EV Group (EVG; St. Florian, Austria), a supplier of wafer bonding and lithography equipment for the MEMS, nanotechnology, and semiconductor markets, and SwissLitho (Zurich, Switzerland), a manufacturer of nanolithography tools, announced a joint solution to enable the production of 3D structures down to the single-nanometer scale. Initially demonstrated within the "Single Nanometer Manufacturing for Beyond CMOS Devices (SNM)" project funded by the Seventh Framework Program of the European Union, the joint solution involves SwissLitho's novel NanoFrazor thermal scanning probe lithography system to produce master templates with 3D structures for nanoimprint lithography (NIL), and EVG's HERCULES (trademarked) NIL system with SmartNIL (trademarked) technology to replicate those structures at high throughput.
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EVG and SwissLitho will initially target the joint solution for developing diffractive optical elements and other related optical components that support photonics, data communications, augmented/virtual reality (AR/VR), and other applications, with the potential to expand into biotechnology, nanofluidics, and other nanotechnology applications.
As part of the joint solution, SwissLitho's NanoFrazor system will be used to create imprint masters. Compared to conventional approaches, including electron beam (e-beam) and grayscale lithography, the technology has the unique ability to print 3D structures with unsurpassed accuracy. EVG's HERCULES NIL system will then be used to create working templates for production use, cost-effectively and at high throughput, using the company's proprietary large-area nanoimprint SmartNIL technology.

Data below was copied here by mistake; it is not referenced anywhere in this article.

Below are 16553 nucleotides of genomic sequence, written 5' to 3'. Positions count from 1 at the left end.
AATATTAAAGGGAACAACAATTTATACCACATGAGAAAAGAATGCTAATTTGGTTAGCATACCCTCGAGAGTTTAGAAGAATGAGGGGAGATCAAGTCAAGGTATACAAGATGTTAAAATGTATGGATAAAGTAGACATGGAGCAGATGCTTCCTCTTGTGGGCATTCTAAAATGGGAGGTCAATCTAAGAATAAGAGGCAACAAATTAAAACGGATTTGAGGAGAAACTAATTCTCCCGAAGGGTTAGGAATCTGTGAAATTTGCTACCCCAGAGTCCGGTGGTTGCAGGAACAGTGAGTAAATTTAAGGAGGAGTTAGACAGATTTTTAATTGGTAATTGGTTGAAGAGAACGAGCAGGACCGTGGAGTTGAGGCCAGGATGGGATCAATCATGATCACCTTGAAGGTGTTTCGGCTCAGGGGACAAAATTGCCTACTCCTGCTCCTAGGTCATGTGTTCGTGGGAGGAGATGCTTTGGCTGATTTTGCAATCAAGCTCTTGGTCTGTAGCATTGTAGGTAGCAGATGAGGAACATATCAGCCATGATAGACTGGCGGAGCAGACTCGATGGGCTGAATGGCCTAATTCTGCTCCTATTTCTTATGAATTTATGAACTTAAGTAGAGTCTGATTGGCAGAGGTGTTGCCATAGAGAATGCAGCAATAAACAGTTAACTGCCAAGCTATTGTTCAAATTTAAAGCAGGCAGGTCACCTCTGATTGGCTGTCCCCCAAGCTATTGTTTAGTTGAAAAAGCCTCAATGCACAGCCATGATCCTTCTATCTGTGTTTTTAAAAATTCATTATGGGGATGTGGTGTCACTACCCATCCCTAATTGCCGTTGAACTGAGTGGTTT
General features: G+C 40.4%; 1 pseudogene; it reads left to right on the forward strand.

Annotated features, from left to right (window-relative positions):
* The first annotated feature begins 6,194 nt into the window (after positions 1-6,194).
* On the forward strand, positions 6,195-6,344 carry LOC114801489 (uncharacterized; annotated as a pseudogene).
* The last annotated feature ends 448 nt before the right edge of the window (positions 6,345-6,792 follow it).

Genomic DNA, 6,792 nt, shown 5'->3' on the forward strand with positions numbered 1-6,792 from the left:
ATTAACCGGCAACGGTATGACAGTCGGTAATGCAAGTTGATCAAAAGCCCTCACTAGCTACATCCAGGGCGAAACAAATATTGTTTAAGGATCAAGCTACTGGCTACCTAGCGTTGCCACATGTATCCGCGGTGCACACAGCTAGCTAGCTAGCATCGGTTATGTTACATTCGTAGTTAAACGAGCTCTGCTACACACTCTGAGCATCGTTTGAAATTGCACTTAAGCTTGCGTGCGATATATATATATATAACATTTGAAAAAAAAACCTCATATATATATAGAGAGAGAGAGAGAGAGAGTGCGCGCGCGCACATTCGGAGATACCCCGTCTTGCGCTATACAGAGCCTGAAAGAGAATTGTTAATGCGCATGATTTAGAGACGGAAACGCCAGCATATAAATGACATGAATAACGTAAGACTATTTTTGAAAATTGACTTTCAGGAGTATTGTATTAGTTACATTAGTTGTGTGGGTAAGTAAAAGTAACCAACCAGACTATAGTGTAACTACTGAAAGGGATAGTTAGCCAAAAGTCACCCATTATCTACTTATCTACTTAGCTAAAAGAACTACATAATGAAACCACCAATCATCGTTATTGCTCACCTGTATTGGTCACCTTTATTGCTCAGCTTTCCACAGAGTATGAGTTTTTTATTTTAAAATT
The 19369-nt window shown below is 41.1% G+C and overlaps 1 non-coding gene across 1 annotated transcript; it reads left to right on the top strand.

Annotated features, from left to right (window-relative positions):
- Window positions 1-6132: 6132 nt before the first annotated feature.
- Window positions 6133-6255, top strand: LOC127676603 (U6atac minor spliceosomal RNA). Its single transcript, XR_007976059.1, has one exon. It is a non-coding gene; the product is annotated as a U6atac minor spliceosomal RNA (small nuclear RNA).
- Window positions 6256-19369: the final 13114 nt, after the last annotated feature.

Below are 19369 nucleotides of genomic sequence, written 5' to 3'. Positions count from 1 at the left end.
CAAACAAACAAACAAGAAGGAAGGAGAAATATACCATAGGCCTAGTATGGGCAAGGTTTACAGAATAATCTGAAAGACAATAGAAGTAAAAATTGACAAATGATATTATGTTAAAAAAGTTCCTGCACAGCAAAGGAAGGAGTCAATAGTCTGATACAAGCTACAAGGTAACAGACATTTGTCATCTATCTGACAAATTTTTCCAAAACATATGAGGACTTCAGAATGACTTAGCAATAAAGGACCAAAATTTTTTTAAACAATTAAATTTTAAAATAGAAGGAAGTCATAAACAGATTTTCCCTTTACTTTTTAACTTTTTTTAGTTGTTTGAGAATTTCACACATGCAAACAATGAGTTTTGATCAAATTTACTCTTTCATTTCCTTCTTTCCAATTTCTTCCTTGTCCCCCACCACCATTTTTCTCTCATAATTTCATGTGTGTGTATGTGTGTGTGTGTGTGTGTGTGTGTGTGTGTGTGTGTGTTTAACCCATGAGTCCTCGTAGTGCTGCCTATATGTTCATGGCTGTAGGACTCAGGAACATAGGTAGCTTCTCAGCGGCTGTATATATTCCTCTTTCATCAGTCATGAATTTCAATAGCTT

Thermal scanning probe lithography, the technology behind the NanoFrazor, was invented at IBM Research in Zurich and acquired by SwissLitho AG. This maskless, direct-write lithography approach involves spin-coating a unique, thermally sensitive resist onto the sample surface before patterning. A heated ultra-sharp tip is then used to decompose and evaporate the resist locally while simultaneously inspecting the written nanostructures. The resulting arbitrary resist pattern can then be transferred into almost any other material using lift-off, etching, plating, molding or other methodologies.